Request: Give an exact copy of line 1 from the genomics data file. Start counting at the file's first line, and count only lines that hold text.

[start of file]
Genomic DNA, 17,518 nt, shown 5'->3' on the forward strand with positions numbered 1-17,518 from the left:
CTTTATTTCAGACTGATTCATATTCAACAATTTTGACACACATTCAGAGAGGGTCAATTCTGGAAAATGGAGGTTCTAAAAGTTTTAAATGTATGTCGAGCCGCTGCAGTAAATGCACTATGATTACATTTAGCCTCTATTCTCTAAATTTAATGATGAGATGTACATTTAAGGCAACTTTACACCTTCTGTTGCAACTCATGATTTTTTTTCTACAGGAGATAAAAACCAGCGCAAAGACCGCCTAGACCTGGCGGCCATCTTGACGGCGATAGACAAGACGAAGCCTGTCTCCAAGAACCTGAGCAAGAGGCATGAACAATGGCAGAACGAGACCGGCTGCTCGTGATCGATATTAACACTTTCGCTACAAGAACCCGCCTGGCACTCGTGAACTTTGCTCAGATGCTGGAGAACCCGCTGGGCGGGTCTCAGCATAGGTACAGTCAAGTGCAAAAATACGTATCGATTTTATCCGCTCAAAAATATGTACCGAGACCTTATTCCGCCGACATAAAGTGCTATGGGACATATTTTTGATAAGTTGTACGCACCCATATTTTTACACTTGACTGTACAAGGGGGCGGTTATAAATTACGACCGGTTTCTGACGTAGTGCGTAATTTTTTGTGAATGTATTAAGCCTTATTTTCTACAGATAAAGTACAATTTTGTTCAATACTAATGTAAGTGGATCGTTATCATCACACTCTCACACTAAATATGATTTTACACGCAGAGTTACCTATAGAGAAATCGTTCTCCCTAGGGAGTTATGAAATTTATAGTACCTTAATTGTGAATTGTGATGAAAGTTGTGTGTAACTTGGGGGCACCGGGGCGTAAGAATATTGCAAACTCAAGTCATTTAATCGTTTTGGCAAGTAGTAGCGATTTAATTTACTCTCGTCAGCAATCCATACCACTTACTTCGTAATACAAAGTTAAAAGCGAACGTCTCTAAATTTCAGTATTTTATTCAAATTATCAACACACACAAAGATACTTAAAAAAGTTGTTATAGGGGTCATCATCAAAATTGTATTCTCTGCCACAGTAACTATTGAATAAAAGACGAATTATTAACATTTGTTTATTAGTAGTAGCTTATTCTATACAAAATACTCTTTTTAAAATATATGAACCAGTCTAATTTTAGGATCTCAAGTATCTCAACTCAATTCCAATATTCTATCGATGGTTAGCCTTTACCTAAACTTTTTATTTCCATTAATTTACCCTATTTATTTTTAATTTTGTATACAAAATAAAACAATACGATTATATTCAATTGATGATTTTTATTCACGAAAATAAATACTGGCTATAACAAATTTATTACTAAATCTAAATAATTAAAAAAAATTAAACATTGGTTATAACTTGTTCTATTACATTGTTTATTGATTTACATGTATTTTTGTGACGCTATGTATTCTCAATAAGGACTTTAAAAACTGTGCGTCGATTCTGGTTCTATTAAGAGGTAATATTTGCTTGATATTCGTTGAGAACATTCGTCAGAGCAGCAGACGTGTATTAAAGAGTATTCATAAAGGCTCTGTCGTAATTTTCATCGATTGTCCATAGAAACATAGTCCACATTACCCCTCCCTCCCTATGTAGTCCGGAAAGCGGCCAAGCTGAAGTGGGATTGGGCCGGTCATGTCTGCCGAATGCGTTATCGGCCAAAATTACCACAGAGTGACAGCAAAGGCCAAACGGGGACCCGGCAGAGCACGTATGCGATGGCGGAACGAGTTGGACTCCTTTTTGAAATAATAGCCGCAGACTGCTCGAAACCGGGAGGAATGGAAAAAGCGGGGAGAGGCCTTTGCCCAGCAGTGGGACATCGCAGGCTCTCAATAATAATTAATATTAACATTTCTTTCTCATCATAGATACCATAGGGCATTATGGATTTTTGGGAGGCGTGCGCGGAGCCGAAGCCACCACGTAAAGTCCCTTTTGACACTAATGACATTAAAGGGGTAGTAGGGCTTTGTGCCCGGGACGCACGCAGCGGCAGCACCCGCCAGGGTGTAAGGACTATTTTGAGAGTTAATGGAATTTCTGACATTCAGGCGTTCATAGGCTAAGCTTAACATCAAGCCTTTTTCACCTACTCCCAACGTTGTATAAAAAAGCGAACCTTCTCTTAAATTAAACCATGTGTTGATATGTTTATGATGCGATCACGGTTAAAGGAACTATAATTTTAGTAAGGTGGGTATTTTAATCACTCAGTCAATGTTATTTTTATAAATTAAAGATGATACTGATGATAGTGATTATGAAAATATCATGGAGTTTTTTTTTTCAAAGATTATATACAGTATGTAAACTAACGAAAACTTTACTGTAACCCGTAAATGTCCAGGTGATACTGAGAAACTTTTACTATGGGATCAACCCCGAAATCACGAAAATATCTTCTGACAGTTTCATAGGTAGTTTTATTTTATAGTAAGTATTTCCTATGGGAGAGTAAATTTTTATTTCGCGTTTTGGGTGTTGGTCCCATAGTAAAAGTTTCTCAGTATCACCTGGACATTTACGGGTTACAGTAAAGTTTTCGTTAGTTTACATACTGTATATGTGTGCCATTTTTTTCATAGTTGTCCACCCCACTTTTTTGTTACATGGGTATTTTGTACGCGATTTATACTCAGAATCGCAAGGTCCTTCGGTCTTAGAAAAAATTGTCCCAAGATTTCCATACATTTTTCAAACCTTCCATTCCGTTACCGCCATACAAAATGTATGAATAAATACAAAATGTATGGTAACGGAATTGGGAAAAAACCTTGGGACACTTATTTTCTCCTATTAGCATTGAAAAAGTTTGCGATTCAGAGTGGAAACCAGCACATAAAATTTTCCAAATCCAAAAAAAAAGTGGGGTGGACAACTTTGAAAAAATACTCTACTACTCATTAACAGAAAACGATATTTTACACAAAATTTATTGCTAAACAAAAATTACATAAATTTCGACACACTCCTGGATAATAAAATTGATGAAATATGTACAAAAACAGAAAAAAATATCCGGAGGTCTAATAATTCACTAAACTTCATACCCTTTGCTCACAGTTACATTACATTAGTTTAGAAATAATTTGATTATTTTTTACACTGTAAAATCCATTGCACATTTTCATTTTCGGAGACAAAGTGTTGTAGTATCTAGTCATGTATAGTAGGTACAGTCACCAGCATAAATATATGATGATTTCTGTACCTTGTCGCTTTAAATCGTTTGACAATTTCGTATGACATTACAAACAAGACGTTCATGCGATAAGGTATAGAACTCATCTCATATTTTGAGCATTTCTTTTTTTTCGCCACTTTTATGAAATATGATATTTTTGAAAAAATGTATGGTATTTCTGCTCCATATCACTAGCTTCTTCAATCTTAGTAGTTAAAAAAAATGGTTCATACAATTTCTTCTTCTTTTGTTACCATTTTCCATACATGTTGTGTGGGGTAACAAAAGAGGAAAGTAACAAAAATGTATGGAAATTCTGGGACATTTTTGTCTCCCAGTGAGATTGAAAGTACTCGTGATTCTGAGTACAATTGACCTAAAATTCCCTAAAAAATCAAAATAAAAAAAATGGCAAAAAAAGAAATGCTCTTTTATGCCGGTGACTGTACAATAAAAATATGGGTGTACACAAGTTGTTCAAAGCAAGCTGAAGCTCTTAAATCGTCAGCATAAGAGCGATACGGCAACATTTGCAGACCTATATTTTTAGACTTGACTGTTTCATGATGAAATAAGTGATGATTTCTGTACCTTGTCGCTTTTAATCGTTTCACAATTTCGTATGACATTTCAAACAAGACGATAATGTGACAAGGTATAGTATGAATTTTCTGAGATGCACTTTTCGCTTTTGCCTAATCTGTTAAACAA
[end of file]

Genomic DNA, 17,518 nt, shown 5'->3' on the forward strand with positions numbered 1-17,518 from the left: